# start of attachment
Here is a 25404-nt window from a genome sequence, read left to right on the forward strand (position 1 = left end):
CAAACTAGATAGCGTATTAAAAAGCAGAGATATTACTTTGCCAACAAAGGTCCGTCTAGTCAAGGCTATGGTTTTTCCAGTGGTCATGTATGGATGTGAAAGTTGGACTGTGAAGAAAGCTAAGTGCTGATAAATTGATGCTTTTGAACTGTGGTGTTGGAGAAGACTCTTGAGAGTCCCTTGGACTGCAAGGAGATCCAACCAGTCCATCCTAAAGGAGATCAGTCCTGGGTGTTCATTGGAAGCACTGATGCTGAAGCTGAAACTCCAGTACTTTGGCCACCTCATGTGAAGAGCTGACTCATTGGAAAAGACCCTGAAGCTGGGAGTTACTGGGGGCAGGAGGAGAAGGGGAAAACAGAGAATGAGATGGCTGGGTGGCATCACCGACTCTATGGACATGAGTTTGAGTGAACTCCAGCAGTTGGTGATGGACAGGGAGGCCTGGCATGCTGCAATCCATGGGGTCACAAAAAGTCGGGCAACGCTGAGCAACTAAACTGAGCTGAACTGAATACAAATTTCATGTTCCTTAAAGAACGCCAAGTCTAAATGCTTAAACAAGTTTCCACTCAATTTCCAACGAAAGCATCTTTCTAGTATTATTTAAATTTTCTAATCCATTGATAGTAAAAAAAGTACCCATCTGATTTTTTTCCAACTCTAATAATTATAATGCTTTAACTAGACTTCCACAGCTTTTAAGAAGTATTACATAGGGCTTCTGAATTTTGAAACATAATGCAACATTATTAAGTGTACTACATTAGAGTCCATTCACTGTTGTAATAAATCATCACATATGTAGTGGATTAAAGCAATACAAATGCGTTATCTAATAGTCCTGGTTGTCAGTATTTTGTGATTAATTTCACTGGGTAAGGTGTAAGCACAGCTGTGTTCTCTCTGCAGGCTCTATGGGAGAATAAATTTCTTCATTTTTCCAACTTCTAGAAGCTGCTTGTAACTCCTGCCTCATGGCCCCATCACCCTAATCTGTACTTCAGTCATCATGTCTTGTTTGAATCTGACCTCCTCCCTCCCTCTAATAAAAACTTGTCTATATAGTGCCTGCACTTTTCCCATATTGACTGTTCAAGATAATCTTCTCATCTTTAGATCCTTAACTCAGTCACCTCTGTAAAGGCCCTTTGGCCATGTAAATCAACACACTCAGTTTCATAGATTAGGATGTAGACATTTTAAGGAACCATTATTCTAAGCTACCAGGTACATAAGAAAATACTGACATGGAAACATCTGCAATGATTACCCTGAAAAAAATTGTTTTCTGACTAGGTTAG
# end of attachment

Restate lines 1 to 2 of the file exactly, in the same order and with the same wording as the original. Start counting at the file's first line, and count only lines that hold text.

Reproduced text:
Here is a 25404-nt window from a genome sequence, read left to right on the forward strand (position 1 = left end):
CAAACTAGATAGCGTATTAAAAAGCAGAGATATTACTTTGCCAACAAAGGTCCGTCTAGTCAAGGCTATGGTTTTTCCAGTGGTCATGTATGGATGTGAAAGTTGGACTGTGAAGAAAGCTAAGTGCTGATAAATTGATGCTTTTGAACTGTGGTGTTGGAGAAGACTCTTGAGAGTCCCTTGGACTGCAAGGAGATCCAACCAGTCCATCCTAAAGGAGATCAGTCCTGGGTGTTCATTGGAAGCACTGATGCTGAAGCTGAAACTCCAGTACTTTGGCCACCTCATGTGAAGAGCTGACTCATTGGAAAAGACCCTGAAGCTGGGAGTTACTGGGGGCAGGAGGAGAAGGGGAAAACAGAGAATGAGATGGCTGGGTGGCATCACCGACTCTATGGACATGAGTTTGAGTGAACTCCAGCAGTTGGTGATGGACAGGGAGGCCTGGCATGCTGCAATCCATGGGGTCACAAAAAGTCGGGCAACGCTGAGCAACTAAACTGAGCTGAACTGAATACAAATTTCATGTTCCTTAAAGAACGCCAAGTCTAAATGCTTAAACAAGTTTCCACTCAATTTCCAACGAAAGCATCTTTCTAGTATTATTTAAATTTTCTAATCCATTGATAGTAAAAAAAGTACCCATCTGATTTTTTTCCAACTCTAATAATTATAATGCTTTAACTAGACTTCCACAGCTTTTAAGAAGTATTACATAGGGCTTCTGAATTTTGAAACATAATGCAACATTATTAAGTGTACTACATTAGAGTCCATTCACTGTTGTAATAAATCATCACATATGTAGTGGATTAAAGCAATACAAATGCGTTATCTAATAGTCCTGGTTGTCAGTATTTTGTGATTAATTTCACTGGGTAAGGTGTAAGCACAGCTGTGTTCTCTCTGCAGGCTCTATGGGAGAATAAATTTCTTCATTTTTCCAACTTCTAGAAGCTGCTTGTAACTCCTGCCTCATGGCCCCATCACCCTAATCTGTACTTCAGTCATCATGTCTTGTTTGAATCTGACCTCCTCCCTCCCTCTAATAAAAACTTGTCTATATAGTGCCTGCACTTTTCCCATATTGACTGTTCAAGATAATCTTCTCATCTTTAGATCCTTAACTCAGTCACCTCTGTAAAGGCCCTTTGGCCATGTAAATCAACACACTCAGTTTCATAGATTAGGATGTAGACATTTTAAGGAACCATTATTCTAAGCTACCAGGTACATAAGAAAATACTGACATGGAAACATCTGCAATGATTACCCTGAAAAAAATTGTTTTCTGACTAGGTTAG